Organic Produce Businesses Start to Grow
SEATTLE Most of Ronny Bell's friends have always been farmers, but tilling the earth was not for this New York transplant. Instead, Bell started an organic produce delivery business that blended healthy eating with convenience.
"People are busy, yet they want to try to take ownership of their health," Bell said at the small warehouse in Seattle's Fremont neighborhood where he operates Pioneer Organics.
Since founding the company in 1997, Bell has seen his customer list lengthen from six to more than 4,000 clients in the Puget Sound region and more recently in Portland, Ore. It's a testament to the growing number of people who seek organic produce and natural foods, but wish to avoid lottery-style shopping trips for quality goods.
Despite the failure of mainstream grocery-delivery services, more and more companies like Bell's are successfully operating around the country, including in San Francisco, Washington, D.C., and New York City.
When John Zechiel and his wife, Lisa, started Washington's Green Grocer in Washington, D.C., 11 years ago, incorporating a full box of organic groceries in their delivery service was almost impossible, partly because of lack of product.
Now Zechiel works with about 32 local farmers, and since adding organic produce to his selections, he said about 60 percent of his customers have opted for the natural choice.
"We may move to 100 percent organic as demand increases," said Zechiel, whose business serves roughly 500 customers.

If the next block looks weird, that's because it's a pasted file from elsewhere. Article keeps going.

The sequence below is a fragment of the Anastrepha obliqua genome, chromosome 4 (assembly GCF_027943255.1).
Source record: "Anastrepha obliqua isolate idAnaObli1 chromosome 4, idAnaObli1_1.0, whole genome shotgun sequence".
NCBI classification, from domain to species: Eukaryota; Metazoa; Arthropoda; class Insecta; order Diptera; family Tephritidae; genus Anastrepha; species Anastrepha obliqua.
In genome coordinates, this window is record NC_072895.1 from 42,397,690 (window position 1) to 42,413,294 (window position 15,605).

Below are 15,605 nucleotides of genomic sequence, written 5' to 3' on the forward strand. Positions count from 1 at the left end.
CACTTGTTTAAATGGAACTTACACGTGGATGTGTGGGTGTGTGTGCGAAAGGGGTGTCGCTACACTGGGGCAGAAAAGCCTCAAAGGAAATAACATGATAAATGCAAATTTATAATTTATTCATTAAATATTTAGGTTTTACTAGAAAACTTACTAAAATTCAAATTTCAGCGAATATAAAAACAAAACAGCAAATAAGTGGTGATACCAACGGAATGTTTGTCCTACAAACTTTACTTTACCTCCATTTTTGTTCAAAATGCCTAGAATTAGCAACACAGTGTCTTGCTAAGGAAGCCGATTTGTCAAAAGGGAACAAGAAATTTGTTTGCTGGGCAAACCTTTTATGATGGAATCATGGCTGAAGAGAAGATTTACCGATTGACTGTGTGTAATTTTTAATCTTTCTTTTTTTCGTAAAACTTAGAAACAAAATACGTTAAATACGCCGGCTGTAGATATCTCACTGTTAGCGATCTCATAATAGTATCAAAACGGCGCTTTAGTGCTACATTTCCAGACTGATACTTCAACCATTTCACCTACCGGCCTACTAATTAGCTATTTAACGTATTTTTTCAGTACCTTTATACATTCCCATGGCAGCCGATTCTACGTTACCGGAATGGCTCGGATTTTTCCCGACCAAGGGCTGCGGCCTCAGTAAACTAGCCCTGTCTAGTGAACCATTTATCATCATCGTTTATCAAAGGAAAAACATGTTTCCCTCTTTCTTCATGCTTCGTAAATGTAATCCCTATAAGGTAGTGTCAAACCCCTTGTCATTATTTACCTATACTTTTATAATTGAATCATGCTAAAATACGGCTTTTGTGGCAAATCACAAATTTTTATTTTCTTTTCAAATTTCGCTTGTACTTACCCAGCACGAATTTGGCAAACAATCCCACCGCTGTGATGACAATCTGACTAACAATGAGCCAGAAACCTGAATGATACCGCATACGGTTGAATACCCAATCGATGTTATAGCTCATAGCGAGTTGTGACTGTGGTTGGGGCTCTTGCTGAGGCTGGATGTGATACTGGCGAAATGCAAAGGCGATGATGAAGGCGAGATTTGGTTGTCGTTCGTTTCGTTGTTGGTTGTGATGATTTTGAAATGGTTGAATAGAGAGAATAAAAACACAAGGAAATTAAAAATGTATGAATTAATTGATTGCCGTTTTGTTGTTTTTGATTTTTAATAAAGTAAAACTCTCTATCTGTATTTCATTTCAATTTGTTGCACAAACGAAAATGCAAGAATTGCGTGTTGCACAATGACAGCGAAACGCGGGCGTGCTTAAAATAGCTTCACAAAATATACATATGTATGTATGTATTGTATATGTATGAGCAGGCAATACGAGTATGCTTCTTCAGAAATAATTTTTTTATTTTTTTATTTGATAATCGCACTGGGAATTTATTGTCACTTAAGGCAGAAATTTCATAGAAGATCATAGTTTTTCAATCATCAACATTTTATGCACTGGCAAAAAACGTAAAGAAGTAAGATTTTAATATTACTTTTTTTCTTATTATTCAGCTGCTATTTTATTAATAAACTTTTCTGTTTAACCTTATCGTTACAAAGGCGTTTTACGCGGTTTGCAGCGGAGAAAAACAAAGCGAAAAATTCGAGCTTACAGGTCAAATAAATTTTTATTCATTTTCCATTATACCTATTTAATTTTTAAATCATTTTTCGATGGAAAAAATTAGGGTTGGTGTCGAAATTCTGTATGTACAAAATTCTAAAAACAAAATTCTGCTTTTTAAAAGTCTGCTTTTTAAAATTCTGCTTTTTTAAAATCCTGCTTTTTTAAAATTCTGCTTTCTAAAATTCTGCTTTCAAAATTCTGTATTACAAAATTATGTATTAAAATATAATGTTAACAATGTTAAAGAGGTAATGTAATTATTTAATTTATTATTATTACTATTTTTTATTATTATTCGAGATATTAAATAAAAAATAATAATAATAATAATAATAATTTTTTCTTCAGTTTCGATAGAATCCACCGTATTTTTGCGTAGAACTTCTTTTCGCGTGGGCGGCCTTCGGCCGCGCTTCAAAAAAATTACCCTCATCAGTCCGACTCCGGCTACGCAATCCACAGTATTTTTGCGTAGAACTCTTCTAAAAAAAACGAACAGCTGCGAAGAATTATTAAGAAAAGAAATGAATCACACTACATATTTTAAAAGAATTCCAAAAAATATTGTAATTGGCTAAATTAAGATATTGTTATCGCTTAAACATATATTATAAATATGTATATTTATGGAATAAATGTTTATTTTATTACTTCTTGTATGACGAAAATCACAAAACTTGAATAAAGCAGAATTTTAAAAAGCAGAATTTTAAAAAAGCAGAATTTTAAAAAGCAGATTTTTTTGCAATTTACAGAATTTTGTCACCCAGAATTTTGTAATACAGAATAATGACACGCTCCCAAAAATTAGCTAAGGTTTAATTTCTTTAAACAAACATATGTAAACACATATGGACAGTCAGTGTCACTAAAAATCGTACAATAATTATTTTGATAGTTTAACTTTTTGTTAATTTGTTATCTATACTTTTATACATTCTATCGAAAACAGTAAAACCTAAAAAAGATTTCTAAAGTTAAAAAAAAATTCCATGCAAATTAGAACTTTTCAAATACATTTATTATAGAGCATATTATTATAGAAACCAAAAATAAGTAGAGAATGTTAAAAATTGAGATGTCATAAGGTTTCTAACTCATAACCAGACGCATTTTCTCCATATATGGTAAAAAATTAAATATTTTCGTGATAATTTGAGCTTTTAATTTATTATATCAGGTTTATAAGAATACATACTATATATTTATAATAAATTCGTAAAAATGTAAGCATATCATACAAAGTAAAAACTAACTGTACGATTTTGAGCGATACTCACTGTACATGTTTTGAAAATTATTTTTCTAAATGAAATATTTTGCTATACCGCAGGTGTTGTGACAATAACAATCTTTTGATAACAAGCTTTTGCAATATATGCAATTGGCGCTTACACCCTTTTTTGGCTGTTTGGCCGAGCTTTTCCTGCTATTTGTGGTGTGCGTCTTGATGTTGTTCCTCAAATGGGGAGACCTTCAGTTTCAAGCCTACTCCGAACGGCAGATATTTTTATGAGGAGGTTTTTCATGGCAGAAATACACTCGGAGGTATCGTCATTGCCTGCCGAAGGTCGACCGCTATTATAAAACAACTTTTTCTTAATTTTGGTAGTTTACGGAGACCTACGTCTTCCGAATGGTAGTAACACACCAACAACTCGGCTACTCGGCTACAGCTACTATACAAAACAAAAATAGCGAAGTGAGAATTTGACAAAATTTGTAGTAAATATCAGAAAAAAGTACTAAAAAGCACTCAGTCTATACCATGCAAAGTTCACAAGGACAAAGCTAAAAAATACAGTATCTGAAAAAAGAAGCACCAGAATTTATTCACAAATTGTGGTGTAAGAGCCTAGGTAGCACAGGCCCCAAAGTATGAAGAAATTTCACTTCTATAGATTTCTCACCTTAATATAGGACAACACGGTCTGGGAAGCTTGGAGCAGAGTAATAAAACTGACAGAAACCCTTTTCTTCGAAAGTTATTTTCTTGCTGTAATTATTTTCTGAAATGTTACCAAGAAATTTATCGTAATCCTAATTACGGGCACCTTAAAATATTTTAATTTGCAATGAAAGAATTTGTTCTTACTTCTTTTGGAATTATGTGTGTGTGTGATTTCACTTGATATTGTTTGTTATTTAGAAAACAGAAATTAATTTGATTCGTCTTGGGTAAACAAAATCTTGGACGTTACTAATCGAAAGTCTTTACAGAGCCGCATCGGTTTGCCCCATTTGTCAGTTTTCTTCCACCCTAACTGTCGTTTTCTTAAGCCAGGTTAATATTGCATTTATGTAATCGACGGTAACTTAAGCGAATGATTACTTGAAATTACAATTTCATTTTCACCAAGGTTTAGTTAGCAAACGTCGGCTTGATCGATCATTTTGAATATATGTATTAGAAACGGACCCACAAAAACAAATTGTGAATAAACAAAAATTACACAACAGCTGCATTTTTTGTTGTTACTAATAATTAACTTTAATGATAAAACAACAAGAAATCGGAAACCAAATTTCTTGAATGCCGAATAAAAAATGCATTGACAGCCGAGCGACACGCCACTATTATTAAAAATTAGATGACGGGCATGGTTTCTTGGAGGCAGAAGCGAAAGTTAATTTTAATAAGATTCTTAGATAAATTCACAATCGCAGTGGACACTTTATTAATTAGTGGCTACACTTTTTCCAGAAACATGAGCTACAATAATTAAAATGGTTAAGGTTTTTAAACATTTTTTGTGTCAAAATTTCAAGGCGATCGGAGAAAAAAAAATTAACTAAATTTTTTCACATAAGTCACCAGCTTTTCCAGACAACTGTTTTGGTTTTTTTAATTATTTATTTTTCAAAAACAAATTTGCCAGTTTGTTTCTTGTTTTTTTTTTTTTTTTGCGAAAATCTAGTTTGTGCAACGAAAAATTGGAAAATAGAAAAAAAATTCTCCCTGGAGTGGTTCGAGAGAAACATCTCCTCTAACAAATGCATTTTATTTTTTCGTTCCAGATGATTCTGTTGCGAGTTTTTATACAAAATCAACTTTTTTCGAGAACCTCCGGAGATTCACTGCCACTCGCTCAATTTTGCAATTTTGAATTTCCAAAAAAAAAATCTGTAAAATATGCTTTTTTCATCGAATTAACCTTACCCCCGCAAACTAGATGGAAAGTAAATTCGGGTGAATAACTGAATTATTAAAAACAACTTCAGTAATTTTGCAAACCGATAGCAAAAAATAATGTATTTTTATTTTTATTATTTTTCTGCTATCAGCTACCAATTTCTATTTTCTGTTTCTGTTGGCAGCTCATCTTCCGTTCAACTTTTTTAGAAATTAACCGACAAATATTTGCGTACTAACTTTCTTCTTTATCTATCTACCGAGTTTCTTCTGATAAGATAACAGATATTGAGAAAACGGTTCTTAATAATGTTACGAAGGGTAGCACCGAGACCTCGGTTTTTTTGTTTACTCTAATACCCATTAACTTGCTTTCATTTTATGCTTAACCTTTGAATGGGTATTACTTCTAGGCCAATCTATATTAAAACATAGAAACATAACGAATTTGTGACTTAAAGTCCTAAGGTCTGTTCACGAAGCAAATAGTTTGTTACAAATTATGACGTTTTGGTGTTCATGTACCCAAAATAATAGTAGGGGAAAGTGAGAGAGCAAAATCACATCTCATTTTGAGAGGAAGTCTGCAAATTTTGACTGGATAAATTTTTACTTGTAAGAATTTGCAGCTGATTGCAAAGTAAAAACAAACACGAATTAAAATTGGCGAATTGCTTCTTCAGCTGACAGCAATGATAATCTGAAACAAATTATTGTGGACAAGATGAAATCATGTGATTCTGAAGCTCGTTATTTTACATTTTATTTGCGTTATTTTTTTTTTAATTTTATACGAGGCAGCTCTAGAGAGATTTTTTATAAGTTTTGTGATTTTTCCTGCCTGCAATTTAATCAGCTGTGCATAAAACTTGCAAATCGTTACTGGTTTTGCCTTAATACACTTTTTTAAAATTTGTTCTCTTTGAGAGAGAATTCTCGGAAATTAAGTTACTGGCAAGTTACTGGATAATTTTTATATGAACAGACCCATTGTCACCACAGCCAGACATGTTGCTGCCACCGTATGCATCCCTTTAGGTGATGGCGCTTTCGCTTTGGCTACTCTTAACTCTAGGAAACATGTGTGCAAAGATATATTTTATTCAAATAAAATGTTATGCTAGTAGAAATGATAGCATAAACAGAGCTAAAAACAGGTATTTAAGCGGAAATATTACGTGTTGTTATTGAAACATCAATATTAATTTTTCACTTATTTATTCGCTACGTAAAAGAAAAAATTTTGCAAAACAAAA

There were about 557,000 acres of organic cropland in production in the United States in 1994, according to estimates by the U.S. Department of Agriculture. Acreage had grown to 1.3 million by 2001, the latest year for which figures are available.
At Pioneer Organics, Bell works with dozens of organic farms throughout the Northwest, California and Mexico to offer a variety of fruits and vegetables, like Gala apples, blood oranges, Hass avocados, gingerroot and mangoes. Customers choose from a selection of eight different produce boxes, and use the company's Web site to modify orders to suit their tastes.
Sales of organic foods grew more than 20 percent to $10.4 billion in 2003, with an annual average growth rate of 18 percent forecast for 2004-2008, according to a trade survey conducted by Nutrition Business Journal of San Diego.
Both Zechiel and Bell credit increasing demand to spreading awareness of health hazards and environmental risks associated with pesticides and other chemicals.
Customers like Liz Addis agree. She said she's always "canned everything and made her own bread," but her personal interest in organic produce didn't peak until three years ago when she was diagnosed with breast cancer.
"Pesticides are pretty insidious in our environment, pretty damn hard to get away from," said 52-year-old Addis, a massage therapist in Vancouver, Wash., who learned of Pioneer Organics through a client.
In addition to the health benefits, Addis appreciates the company's support for the local economy.
"Part of making it a better planet is coming back to your community," Addis said, later adding, "I don't have the time or the desire to garden. I certainly appreciate those who do."
Health and convenience is a must for Teresa Wiant.
When she and her family moved from Seattle to the affluent suburb of Mercer Island, she wanted to avoid chemically treated produce, but found the local grocers' organic food selection unattractive and overpriced.
Now the 39-year-old mother of two young boys has a box delivered to her home each week for about $30, roughly what she would pay at the store.
"It's just that it's so much more convenient," said Wiant, who works full time as an attorney. "When I leave work, I just want to get home and be with my boys. I don't want to be out shopping."
Source: Associated Press